Article

Nature 455, 757-763 (9 October 2008) | doi:10.1038/nature07327; Received 18 January 2008; Accepted 8 August 2008

Comparative genomics of the neglected human malaria parasite Plasmodium vivax

Jane M. Carlton1,2, John H. Adams3, Joana C. Silva4,5, Shelby L. Bidwell1, Hernan Lorenzi1, Elisabet Caler1, Jonathan Crabtree1,5, Samuel V. Angiuoli5,8, Emilio F. Merino2, Paolo Amedeo1, Qin Cheng9, Richard M. R. Coulson10, Brendan S. Crabb11,12, Hernando A. del Portillo13,14, Kobby Essien15,16, Tamara V. Feldblyum5, Carmen Fernandez-Becerra13, Paul R. Gilson11, Amy H. Gueye17, Xiang Guo1, Simon Kang'a2, Taco W. A. Kooij18, Michael Korsinczky9,19, Esmeralda V.-S. Meyer20, Vish Nene4,5, Ian Paulsen1,21, Owen White5,6, Stuart A. Ralph22, Qinghu Ren1, Tobias J. Sargeant11,23, Steven L. Salzberg8, Christian J. Stoeckert15, Steven A. Sullivan2, Marcio M. Yamamoto24, Stephen L. Hoffman25, Jennifer R. Wortman5,7, Malcolm J. Gardner1,27, Mary R. Galinski19, John W. Barnwell26 & Claire M. Fraser-Liggett5,7

  1. The Institute for Genomic Research/J. Craig Venter Institute, 9704 Medical Research Drive, Rockville, Maryland 20850, USA
  2. Department of Medical Parasitology, New York University Langone Medical Center, 341 East 25th Street, New York, New York 10010, USA
  3. Department of Global Health, College of Public Health, University of South Florida, 3720 Spectrum Boulevard, Suite 304, Tampa, Florida 33612, USA
  4. Department of Microbiology and Immunology,
  5. Institute for Genome Sciences,
  6. Department of Epidemiology and Preventive Medicine,
  7. Department of Medicine, University of Maryland School of Medicine, 20 Penn Street, Baltimore, Maryland 21201, USA
  8. Center for Bioinformatics and Computational Biology, University of Maryland, College Park, Maryland 20742, USA
  9. Drug Resistance and Diagnostics, Australian Army Malaria Institute, Weary Dunlop Drive, Gallipoli Barracks, Enoggera, Queensland 4051, Australia
  10. Microarray Group, European Bioinfomatics Institute, Wellcome Trust Genome Campus, Hinxton, Cambridge CB10 1SD, UK
  11. The Walter & Eliza Hall Institute of Medical Research, 1G Royal Parade, Parkville, Victoria 3050, Australia
  12. Burnet Institute, 85 Commercial Road, Melbourne, Victoria 3004, Australia
  13. Barcelona Centre for International Health Research, Hospital Clinic/IDIBAPS, Universitat de Barcelona Roselló 132, 4a planta, 08036 Barcelona, Spain
  14. Institució Catalana de Recerca i Estudis Avançats, Passeig Lluís Companys, 23 08010 Barcelona, Spain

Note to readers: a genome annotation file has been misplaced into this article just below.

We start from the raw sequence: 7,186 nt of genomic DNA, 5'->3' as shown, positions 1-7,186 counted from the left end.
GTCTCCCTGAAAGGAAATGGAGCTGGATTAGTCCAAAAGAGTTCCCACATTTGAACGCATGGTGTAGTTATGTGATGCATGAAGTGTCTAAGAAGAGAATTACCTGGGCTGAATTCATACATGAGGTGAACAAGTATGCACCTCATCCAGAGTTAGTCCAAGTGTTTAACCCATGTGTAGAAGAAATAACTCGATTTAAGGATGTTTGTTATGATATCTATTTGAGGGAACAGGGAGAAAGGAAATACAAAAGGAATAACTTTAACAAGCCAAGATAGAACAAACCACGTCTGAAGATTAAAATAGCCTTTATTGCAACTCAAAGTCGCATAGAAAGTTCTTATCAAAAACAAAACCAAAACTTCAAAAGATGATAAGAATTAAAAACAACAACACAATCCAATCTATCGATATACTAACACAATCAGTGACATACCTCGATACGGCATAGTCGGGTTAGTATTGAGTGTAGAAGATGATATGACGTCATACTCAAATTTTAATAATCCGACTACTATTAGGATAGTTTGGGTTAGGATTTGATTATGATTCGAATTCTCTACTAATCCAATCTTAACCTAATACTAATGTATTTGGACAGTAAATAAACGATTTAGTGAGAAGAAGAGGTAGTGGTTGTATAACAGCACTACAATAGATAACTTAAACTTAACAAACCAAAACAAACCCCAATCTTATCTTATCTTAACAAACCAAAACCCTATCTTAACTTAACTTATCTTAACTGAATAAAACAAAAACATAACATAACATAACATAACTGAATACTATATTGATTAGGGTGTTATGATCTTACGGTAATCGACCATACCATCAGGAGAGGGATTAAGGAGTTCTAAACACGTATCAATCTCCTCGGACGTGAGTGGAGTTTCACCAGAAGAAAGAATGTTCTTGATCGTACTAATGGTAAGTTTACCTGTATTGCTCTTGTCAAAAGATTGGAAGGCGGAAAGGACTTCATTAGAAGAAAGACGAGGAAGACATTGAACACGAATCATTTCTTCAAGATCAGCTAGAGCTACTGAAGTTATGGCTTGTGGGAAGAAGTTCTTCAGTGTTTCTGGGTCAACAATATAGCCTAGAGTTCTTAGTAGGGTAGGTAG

15. Center for Bioinformatics and Department of Genetics, University of Pennsylvania School of Medicine, Philadelphia, Pennsylvania 19104, USA
  16. Department of Bioengineering, University of Pennsylvania, Philadelphia, Pennsylvania 19104, USA
  17. Hood College, Frederick, Maryland 21701, USA
  18. Department of Parasitology, Heidelberg University School of Medicine, Im Neuenheimer Feld 324, Heidelberg 69120, Germany
  19. Institute for Molecular Bioscience, University of Queensland, Brisbane, Queensland 4072, Australia
  20. Emory Vaccine Center, Yerkes National Primate Research Center and Department of Medicine, Division of Infectious Diseases, Emory University, Atlanta, Georgia 30329, USA
  21. Department of Chemistry and Biomolecular Sciences, Macquarie University, Sydney, New South Wales 2109, Australia
  22. Department of Biochemistry & Molecular Biology, Bio21 Molecular Science and Biotechnology Institute, University of Melbourne, Victoria 3010, Australia
  23. Department of Medical Biology, University of Melbourne, Parkville, Victoria 3010, Australia
  24. Departamento de Parasitologia, Instituto de Ciências Biomédicas, Universidade de São Paulo, Av. Lineu Prestes 1374, São Paulo, São Paulo 05508-900, Brazil
  25. Sanaria Inc., 9800 Medical Center Drive, Rockville, Maryland 20850, USA
  26. Malaria Branch, Division of Parasitic Diseases, National Center for Zoonotic, Vector-borne and Enteric Diseases, Centers for Disease Control and Prevention, Atlanta, Georgia 30341, USA
  27. Present address: Seattle Biomedical Research Center, 307 Westlake Avenue N., Suite 500, Seattle, Washington 98109-5219, USA.

Correspondence to: Jane M. Carlton1,2 Correspondence and requests for materials should be addressed to J.M.C. (Email: jane.carlton@nyumc.org).

This article is distributed under the terms of the Creative Commons Attribution-Non-Commercial-Share Alike licence (http://creativecommons.org/licenses/by-nc-sa/3.0/), which permits distribution, and reproduction in any medium, provided the original author and source are credited. This licence does not permit commercial exploitation, and derivative works must be licensed under the same or similar licence.

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The human malaria parasite Plasmodium vivax is responsible for 25–40% of the approx515 million annual cases of malaria worldwide. Although seldom fatal, the parasite elicits severe and incapacitating clinical symptoms and often causes relapses months after a primary infection has cleared. Despite its importance as a major human pathogen, P. vivax is little studied because it cannot be propagated continuously in the laboratory except in non-human primates. We sequenced the genome of P. vivax to shed light on its distinctive biological features, and as a means to drive development of new drugs and vaccines. Here we describe the synteny and isochore structure of P. vivax chromosomes, and show that the parasite resembles other malaria parasites in gene content and metabolic potential, but possesses novel gene families and potential alternative invasion pathways not recognized previously. Completion of the P. vivax genome provides the scientific community with a valuable resource that can be used to advance investigation into this neglected species.

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